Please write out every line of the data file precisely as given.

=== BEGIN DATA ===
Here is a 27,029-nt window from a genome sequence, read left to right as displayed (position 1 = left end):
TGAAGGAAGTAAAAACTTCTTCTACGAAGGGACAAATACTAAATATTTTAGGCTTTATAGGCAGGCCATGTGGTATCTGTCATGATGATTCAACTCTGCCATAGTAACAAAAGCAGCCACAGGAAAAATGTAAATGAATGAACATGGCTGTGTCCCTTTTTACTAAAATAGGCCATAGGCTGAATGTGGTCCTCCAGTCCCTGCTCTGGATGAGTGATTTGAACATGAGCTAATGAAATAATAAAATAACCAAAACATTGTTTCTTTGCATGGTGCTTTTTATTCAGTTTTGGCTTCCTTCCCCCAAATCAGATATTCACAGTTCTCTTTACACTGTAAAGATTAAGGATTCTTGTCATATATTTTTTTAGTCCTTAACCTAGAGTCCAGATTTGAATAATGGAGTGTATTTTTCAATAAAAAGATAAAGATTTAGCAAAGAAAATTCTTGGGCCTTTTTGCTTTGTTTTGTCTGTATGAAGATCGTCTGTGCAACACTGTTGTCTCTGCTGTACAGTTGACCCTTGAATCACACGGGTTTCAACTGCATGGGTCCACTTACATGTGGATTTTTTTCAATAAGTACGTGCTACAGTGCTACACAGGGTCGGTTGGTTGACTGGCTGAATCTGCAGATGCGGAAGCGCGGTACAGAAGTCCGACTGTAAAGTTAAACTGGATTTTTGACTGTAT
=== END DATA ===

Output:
Here is a 27,029-nt window from a genome sequence, read left to right as displayed (position 1 = left end):
TGAAGGAAGTAAAAACTTCTTCTACGAAGGGACAAATACTAAATATTTTAGGCTTTATAGGCAGGCCATGTGGTATCTGTCATGATGATTCAACTCTGCCATAGTAACAAAAGCAGCCACAGGAAAAATGTAAATGAATGAACATGGCTGTGTCCCTTTTTACTAAAATAGGCCATAGGCTGAATGTGGTCCTCCAGTCCCTGCTCTGGATGAGTGATTTGAACATGAGCTAATGAAATAATAAAATAACCAAAACATTGTTTCTTTGCATGGTGCTTTTTATTCAGTTTTGGCTTCCTTCCCCCAAATCAGATATTCACAGTTCTCTTTACACTGTAAAGATTAAGGATTCTTGTCATATATTTTTTTAGTCCTTAACCTAGAGTCCAGATTTGAATAATGGAGTGTATTTTTCAATAAAAAGATAAAGATTTAGCAAAGAAAATTCTTGGGCCTTTTTGCTTTGTTTTGTCTGTATGAAGATCGTCTGTGCAACACTGTTGTCTCTGCTGTACAGTTGACCCTTGAATCACACGGGTTTCAACTGCATGGGTCCACTTACATGTGGATTTTTTTCAATAAGTACGTGCTACAGTGCTACACAGGGTCGGTTGGTTGACTGGCTGAATCTGCAGATGCGGAAGCGCGGTACAGAAGTCCGACTGTAAAGTTAAACTGGATTTTTGACTGTAT